Sure, at the start of your investment journey, you need to (and should) spend a significant amount of time to get yourself educated on the various investment products and strategies. Once you’ve done your due diligence and bought your dividend-yielding stocks and funds, there is really nothing else to do except sit back and collect your dividends. 

Image of an arm chair with a cup of tea with quote: sit back and collect your dividends.

However, if you are like Mrs Wow and I, taking a completely hands-off approach to investing doesn’t quite sit well with us. Although we don’t monitor the stock market every day or worry too much about macroeconomic cycles, we do make it a point to review our holdings periodically and rebalance our portfolio when necessary. Other than that, dividend investing is pretty much in auto-pilot mode.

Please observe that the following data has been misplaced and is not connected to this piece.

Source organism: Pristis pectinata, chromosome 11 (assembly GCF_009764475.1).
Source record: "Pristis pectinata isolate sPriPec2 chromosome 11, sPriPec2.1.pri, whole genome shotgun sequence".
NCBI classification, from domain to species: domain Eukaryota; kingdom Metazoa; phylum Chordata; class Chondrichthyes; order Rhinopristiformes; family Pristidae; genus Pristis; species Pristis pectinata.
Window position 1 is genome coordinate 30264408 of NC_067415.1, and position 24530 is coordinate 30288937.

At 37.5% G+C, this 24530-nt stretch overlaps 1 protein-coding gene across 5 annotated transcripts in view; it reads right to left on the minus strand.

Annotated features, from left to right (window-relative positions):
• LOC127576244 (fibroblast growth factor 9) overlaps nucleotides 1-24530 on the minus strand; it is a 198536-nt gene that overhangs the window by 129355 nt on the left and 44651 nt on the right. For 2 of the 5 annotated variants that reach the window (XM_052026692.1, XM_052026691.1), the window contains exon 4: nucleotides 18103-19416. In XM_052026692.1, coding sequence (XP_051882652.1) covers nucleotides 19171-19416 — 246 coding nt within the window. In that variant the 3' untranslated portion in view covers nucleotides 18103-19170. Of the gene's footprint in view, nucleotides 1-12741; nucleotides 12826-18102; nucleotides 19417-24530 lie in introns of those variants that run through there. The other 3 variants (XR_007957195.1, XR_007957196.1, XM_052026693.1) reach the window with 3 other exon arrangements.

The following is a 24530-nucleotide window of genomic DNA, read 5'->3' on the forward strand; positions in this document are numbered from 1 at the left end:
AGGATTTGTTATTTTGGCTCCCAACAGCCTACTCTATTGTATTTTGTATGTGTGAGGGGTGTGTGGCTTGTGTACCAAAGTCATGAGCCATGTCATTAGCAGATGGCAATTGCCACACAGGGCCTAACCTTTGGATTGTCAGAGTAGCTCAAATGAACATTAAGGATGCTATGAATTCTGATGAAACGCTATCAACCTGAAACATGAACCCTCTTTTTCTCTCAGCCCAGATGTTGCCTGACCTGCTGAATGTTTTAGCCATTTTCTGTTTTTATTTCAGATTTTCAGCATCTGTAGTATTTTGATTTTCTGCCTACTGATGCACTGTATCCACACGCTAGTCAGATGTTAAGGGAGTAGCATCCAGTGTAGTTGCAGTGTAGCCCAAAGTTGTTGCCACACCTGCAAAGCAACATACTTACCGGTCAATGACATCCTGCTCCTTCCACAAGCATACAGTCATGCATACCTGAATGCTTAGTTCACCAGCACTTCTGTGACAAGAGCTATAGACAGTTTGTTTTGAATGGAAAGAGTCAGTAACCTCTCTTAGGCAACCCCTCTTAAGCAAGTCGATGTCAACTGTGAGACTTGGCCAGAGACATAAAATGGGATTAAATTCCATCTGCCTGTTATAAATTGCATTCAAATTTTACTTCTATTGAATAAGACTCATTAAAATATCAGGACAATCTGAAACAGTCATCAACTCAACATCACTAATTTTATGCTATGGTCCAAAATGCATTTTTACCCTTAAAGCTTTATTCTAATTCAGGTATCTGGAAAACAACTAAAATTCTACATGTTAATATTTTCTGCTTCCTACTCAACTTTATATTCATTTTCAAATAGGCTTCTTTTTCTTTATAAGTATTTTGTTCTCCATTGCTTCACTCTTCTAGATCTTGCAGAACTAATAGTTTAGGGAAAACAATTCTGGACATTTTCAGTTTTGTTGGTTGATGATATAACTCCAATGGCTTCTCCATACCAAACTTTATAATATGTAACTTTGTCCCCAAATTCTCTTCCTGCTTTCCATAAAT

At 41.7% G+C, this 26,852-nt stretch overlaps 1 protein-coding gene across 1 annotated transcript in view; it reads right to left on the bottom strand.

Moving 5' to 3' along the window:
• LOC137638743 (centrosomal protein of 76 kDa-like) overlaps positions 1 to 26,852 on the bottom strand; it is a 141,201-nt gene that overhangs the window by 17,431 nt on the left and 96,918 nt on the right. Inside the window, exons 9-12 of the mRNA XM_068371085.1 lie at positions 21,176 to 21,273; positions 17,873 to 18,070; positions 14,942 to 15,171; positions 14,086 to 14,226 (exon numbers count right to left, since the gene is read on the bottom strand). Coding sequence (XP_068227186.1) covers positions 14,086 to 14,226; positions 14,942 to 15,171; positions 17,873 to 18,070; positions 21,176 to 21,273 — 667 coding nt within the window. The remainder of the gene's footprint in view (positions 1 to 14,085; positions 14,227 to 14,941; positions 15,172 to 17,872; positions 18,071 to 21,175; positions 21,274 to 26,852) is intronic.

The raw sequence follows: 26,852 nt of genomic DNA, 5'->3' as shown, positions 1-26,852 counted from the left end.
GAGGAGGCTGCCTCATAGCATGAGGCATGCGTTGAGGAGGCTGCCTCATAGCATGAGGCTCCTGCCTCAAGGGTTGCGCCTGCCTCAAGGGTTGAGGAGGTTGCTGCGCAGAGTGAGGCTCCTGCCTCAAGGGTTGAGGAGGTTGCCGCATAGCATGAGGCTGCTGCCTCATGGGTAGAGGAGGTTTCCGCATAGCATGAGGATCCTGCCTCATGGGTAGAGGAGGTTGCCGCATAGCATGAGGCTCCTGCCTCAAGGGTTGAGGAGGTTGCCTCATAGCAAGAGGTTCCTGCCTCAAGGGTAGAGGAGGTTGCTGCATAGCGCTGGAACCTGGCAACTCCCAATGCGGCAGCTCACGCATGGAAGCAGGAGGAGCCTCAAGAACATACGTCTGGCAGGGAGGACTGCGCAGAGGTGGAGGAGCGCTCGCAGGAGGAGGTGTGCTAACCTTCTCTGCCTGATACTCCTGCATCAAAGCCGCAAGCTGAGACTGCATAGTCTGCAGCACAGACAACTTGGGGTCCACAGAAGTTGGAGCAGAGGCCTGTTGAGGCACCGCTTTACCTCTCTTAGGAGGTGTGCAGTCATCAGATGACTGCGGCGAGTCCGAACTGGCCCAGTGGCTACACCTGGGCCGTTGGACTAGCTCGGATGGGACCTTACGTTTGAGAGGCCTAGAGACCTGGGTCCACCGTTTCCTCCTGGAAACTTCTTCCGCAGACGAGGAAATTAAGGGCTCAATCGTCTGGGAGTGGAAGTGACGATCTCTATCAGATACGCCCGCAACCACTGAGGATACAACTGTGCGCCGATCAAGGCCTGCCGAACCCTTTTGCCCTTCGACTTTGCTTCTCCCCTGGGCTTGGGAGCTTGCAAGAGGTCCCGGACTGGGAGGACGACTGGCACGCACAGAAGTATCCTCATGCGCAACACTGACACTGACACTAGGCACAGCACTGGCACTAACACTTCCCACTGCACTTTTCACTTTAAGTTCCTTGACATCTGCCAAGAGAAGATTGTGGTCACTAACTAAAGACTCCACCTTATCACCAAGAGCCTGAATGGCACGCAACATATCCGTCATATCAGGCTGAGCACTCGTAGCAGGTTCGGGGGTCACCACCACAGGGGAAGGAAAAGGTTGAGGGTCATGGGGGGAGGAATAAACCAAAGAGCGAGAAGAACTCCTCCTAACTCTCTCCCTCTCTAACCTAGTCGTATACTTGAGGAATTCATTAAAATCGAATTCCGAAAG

4️⃣ Provides clear financial goals — As dividend distributions are fairly stable and predictable, it makes tracking your progress towards financial independence well defined and straight forward. As the primary goal of achieving FIRE is to accumulate enough passive income to cover your annual expenses, you will know full well when you have hit your target. 

As dividend distributions are fairly stable and predictable, it makes tracking your progress towards financial independence well defined and straight forward.

Mrs Wow and I are able to easily keep track of how much dividends we receive throughout the year. While making our way towards financial independence, we knew exactly where we were in terms of passive income versus expenses. In addition, due to the predictability of dividend payments, we are able to do a reasonable projection of our financial standing in the years to come.